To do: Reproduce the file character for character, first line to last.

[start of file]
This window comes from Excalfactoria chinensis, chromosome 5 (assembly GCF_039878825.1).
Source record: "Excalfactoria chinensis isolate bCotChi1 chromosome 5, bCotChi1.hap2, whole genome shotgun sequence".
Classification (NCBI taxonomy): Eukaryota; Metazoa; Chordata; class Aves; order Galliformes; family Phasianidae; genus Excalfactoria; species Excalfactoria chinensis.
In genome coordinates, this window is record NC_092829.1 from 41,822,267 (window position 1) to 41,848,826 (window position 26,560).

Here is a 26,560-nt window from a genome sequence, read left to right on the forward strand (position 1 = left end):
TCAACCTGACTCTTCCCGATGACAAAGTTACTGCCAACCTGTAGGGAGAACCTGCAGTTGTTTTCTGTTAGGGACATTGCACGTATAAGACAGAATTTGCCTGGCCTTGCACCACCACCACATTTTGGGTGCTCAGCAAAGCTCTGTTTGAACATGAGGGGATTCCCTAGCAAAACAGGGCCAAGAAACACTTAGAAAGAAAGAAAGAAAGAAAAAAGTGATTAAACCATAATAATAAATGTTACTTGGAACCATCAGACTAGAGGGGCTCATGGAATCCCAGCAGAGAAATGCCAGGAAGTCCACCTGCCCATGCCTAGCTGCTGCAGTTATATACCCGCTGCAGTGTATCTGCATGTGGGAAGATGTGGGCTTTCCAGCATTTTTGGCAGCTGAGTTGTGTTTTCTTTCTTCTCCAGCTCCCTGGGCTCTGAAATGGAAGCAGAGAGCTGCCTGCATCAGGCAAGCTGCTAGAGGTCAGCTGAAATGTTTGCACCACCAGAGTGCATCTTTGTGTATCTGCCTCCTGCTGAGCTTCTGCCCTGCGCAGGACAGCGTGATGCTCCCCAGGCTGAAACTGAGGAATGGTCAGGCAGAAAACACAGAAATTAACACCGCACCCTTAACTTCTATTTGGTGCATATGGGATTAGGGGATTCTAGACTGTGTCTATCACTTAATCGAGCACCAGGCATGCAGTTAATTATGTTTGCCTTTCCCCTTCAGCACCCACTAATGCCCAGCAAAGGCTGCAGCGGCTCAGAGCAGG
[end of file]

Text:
This window comes from Excalfactoria chinensis, chromosome 5 (assembly GCF_039878825.1).
Source record: "Excalfactoria chinensis isolate bCotChi1 chromosome 5, bCotChi1.hap2, whole genome shotgun sequence".
Classification (NCBI taxonomy): Eukaryota; Metazoa; Chordata; class Aves; order Galliformes; family Phasianidae; genus Excalfactoria; species Excalfactoria chinensis.
In genome coordinates, this window is record NC_092829.1 from 41,822,267 (window position 1) to 41,848,826 (window position 26,560).

Here is a 26,560-nt window from a genome sequence, read left to right on the forward strand (position 1 = left end):
TCAACCTGACTCTTCCCGATGACAAAGTTACTGCCAACCTGTAGGGAGAACCTGCAGTTGTTTTCTGTTAGGGACATTGCACGTATAAGACAGAATTTGCCTGGCCTTGCACCACCACCACATTTTGGGTGCTCAGCAAAGCTCTGTTTGAACATGAGGGGATTCCCTAGCAAAACAGGGCCAAGAAACACTTAGAAAGAAAGAAAGAAAGAAAAAAGTGATTAAACCATAATAATAAATGTTACTTGGAACCATCAGACTAGAGGGGCTCATGGAATCCCAGCAGAGAAATGCCAGGAAGTCCACCTGCCCATGCCTAGCTGCTGCAGTTATATACCCGCTGCAGTGTATCTGCATGTGGGAAGATGTGGGCTTTCCAGCATTTTTGGCAGCTGAGTTGTGTTTTCTTTCTTCTCCAGCTCCCTGGGCTCTGAAATGGAAGCAGAGAGCTGCCTGCATCAGGCAAGCTGCTAGAGGTCAGCTGAAATGTTTGCACCACCAGAGTGCATCTTTGTGTATCTGCCTCCTGCTGAGCTTCTGCCCTGCGCAGGACAGCGTGATGCTCCCCAGGCTGAAACTGAGGAATGGTCAGGCAGAAAACACAGAAATTAACACCGCACCCTTAACTTCTATTTGGTGCATATGGGATTAGGGGATTCTAGACTGTGTCTATCACTTAATCGAGCACCAGGCATGCAGTTAATTATGTTTGCCTTTCCCCTTCAGCACCCACTAATGCCCAGCAAAGGCTGCAGCGGCTCAGAGCAGG